Coronado Sofa by Afra and Tobia Scarpa

One material surged in the 1970s: plastic. Invented in the 1800s, plastic became popular after World war II. Those decades represent the rise of this material, which was especially useful for mass production. Consumers were looking for cheap objects to fill their homes and rooms. Plastic was affordable, easy to clean, and versatile. It quickly became popular, replacing traditional materials like wood and glass in every industry, including design. 

As author Susan Freinkel said, “product after product, market after market, plastics challenged traditional materials and won.” But it didn’t win over everyone. Designers Afra and Tobia Scarpa didn’t use plastic in their design and pieces of furniture. The Coronado sofa proves it.

The specs of the Coronado Sofa 

Produced between 1960 and 1969, this collection features the sofa and the armchair. It stars two materials as the protagonists: leather and wood. Exactly: Afra and Tobia Scarpa rejected plastic, choosing warm and traditional materials. During the first nine years of production, the Coronado Armchair changed and evolved, with three versions reaching the public. 

The first version featured a wooden frame for the armrest, with flat and small shapes and surfaces to reduce production issues, delays, or doubts. It featured flexible sheets and a metal structure for the seat and the belt. Every element was padded with coconut fiber and Dacron, then covered in leather or velvet. Traditional and flexible, but not quite durable. 

On the other hand, the second version of the Coronado featured perforated sheet metal as a structure for the armrest, making it more durable. Finally, the third version featured the latest technology for the time: the molding of polyurethane. This innovation made furniture more durable and flexible, the two main qualities of polyurethane. Moreover, this material is resistant to electricity and high temperatures, perfect for a strong couch like the Coronado Sofa.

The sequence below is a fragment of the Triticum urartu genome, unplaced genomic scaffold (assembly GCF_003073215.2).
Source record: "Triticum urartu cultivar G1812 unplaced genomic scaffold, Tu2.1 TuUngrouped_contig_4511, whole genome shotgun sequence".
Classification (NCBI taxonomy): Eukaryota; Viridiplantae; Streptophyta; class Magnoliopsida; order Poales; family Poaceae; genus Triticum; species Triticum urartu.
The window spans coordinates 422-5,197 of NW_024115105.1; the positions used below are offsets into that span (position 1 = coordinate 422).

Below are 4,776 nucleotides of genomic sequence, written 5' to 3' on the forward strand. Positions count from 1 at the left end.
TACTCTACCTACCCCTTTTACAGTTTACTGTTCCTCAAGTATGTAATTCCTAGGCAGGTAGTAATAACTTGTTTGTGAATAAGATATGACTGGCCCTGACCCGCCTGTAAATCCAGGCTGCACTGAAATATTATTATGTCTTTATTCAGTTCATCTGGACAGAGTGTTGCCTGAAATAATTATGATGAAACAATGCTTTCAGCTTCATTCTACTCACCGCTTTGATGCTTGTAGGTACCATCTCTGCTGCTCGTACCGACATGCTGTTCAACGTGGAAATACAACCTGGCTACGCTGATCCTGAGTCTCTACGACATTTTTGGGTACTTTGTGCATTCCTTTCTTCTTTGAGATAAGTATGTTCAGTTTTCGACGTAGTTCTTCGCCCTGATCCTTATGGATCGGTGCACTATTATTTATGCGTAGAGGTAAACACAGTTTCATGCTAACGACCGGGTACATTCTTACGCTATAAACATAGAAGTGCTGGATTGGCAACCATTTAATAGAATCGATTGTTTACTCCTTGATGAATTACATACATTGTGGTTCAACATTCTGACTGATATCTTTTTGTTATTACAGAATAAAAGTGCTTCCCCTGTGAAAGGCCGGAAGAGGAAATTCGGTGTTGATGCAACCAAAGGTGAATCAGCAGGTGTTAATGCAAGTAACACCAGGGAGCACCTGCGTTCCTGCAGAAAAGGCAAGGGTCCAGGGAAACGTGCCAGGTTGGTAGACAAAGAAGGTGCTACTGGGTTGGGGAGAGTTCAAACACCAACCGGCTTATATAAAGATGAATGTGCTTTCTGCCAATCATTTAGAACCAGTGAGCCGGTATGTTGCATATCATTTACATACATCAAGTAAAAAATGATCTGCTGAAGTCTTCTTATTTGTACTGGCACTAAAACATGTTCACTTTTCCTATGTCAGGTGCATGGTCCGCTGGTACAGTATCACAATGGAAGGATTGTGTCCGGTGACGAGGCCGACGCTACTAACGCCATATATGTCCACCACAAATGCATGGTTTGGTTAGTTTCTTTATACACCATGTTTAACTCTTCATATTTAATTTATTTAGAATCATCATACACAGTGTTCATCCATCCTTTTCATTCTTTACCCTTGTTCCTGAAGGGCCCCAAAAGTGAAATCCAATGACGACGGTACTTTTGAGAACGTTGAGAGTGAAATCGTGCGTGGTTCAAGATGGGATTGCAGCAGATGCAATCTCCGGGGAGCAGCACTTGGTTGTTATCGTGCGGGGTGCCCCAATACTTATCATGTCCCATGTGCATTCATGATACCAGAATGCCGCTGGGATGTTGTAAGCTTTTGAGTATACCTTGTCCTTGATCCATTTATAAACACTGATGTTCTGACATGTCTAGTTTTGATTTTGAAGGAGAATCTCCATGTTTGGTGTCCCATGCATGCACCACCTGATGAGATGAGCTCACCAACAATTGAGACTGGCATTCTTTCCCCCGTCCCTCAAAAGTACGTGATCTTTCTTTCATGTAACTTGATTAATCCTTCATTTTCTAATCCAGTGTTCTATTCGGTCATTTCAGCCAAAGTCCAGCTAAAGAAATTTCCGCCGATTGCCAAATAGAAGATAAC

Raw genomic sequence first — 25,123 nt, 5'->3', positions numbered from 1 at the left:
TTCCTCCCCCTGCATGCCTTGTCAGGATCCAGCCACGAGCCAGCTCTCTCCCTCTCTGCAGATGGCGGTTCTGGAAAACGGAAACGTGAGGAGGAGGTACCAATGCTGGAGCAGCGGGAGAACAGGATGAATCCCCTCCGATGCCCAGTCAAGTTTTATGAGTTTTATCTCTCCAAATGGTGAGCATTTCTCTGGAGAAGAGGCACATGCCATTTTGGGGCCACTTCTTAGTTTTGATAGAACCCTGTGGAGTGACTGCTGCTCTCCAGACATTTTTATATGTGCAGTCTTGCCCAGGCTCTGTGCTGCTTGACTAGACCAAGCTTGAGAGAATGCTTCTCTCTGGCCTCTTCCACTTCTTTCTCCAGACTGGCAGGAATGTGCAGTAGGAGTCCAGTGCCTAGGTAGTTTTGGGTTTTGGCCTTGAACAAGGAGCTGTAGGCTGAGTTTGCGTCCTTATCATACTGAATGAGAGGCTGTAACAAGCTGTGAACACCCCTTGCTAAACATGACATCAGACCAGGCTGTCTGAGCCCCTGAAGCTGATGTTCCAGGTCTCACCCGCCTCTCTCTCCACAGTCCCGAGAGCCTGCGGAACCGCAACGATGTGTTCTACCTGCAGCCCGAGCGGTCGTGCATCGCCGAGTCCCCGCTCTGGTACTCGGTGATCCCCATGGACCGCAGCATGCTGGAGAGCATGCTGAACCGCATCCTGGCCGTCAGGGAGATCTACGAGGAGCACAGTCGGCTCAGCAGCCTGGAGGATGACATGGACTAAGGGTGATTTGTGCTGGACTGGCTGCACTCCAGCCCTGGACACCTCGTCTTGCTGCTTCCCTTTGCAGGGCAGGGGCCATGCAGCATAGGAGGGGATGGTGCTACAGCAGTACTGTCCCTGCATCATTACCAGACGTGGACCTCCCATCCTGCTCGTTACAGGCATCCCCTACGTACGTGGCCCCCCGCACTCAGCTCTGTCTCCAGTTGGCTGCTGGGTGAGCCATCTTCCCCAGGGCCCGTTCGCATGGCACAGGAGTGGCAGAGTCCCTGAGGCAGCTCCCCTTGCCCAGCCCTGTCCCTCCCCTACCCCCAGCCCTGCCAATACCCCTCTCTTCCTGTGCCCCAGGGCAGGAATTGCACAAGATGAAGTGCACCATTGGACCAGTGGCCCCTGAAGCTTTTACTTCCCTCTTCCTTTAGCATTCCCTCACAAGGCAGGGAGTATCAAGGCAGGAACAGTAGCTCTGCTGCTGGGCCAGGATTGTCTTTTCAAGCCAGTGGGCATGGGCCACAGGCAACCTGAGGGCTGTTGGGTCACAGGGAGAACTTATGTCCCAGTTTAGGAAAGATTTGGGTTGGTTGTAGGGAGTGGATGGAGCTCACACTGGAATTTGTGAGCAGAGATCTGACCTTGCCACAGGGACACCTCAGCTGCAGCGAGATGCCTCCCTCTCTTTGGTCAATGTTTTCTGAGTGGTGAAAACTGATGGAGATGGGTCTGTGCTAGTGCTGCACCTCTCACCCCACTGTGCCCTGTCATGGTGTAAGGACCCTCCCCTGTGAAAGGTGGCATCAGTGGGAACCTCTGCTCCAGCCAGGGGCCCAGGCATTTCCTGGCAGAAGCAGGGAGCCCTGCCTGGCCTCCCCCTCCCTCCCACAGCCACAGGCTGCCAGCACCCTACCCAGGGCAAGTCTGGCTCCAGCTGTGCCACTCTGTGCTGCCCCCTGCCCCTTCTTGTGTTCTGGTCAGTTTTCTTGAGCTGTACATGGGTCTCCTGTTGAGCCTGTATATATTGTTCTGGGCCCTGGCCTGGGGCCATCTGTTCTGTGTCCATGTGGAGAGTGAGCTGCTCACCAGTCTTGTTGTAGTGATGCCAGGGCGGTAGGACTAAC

Coronado Armchair vintage advertising

The assembly of this armchair was also easy since people only had to fasten the four panels together with the use of two bolts. The Coronado collection was comfortable thanks to the spring system made of steel strips built into the backrest. There is no reason not to love this design: durable, comfortable, and resistant. And revolutionary, of course. 

Coronado parts
Coronado parts
Sectional picture coronado

The story behind the piece 

After all, anything that Afra and Tobia Scarpa created was revolutionary in the 1960s, such as the Soriana (made for Cassina) and the Bonanza for C&B Italia, and the Bastiano for Gavina. Everything in the Coronado was alternative, from the materials to the technology used by the two designers. While this collection features a traditional look, it was a rebel. 

Vintge advertising Coronado system

Forget plastics. With the help of B&B Italia, the designers produced a collection that featured a structure in sheet metal and the molding of polyurethane. It also took into consideration the optimization of the production chain and the international look of the Coronado Sofa and Armchair. All of these elements reflected the philosophy of the company B&B Italia

Founded in 1966 by Cesare Cassina and Piero Ambrogio Busnelli, this company aimed at taking Italian furniture abroad. Instead of focusing on artisanal designs, it wanted to focus on production. Thanks to the latest technologies, B&B Italia collaborated with the best designers to reach its goals. Like Mario Bellini, who used injection molding technology to create the Amanta system

What do the Coronado, B&B Italia, and Bellini have in common? They represented the revolution of Italian design in the 1960s and 70s. They focused on warm materials and alternative shapes to produce furniture that simply looked (and felt) different. In the era of plastic and look-alike, they took the industrial design to a new, rebellious level. 

Coronado living room

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